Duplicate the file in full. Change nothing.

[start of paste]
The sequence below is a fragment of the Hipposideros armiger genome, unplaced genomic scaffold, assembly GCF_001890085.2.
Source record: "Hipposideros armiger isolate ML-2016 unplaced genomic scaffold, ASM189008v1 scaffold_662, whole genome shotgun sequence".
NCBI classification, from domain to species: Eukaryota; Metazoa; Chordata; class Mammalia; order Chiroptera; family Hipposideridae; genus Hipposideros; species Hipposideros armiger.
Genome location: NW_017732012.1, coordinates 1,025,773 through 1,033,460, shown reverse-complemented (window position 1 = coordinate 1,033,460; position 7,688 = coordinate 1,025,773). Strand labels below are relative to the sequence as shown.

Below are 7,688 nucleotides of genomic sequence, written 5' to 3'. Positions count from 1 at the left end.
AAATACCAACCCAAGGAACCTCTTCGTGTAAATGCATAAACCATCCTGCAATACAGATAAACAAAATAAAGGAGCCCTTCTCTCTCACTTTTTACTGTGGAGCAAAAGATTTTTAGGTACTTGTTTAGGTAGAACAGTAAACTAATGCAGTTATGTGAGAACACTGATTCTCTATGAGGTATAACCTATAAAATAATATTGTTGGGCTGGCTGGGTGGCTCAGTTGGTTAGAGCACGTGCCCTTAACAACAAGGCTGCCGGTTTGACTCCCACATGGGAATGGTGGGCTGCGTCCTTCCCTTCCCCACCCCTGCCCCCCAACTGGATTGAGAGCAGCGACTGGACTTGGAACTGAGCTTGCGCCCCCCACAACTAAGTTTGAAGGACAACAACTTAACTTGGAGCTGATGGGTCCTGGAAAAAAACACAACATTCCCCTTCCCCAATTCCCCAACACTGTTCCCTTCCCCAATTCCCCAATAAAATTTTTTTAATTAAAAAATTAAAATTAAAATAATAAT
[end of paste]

The sequence below is a fragment of the Hipposideros armiger genome, unplaced genomic scaffold, assembly GCF_001890085.2.
Source record: "Hipposideros armiger isolate ML-2016 unplaced genomic scaffold, ASM189008v1 scaffold_662, whole genome shotgun sequence".
NCBI classification, from domain to species: Eukaryota; Metazoa; Chordata; class Mammalia; order Chiroptera; family Hipposideridae; genus Hipposideros; species Hipposideros armiger.
Genome location: NW_017732012.1, coordinates 1,025,773 through 1,033,460, shown reverse-complemented (window position 1 = coordinate 1,033,460; position 7,688 = coordinate 1,025,773). Strand labels below are relative to the sequence as shown.

Below are 7,688 nucleotides of genomic sequence, written 5' to 3'. Positions count from 1 at the left end.
AAATACCAACCCAAGGAACCTCTTCGTGTAAATGCATAAACCATCCTGCAATACAGATAAACAAAATAAAGGAGCCCTTCTCTCTCACTTTTTACTGTGGAGCAAAAGATTTTTAGGTACTTGTTTAGGTAGAACAGTAAACTAATGCAGTTATGTGAGAACACTGATTCTCTATGAGGTATAACCTATAAAATAATATTGTTGGGCTGGCTGGGTGGCTCAGTTGGTTAGAGCACGTGCCCTTAACAACAAGGCTGCCGGTTTGACTCCCACATGGGAATGGTGGGCTGCGTCCTTCCCTTCCCCACCCCTGCCCCCCAACTGGATTGAGAGCAGCGACTGGACTTGGAACTGAGCTTGCGCCCCCCACAACTAAGTTTGAAGGACAACAACTTAACTTGGAGCTGATGGGTCCTGGAAAAAAACACAACATTCCCCTTCCCCAATTCCCCAACACTGTTCCCTTCCCCAATTCCCCAATAAAATTTTTTTAATTAAAAAATTAAAATTAAAATAATAAT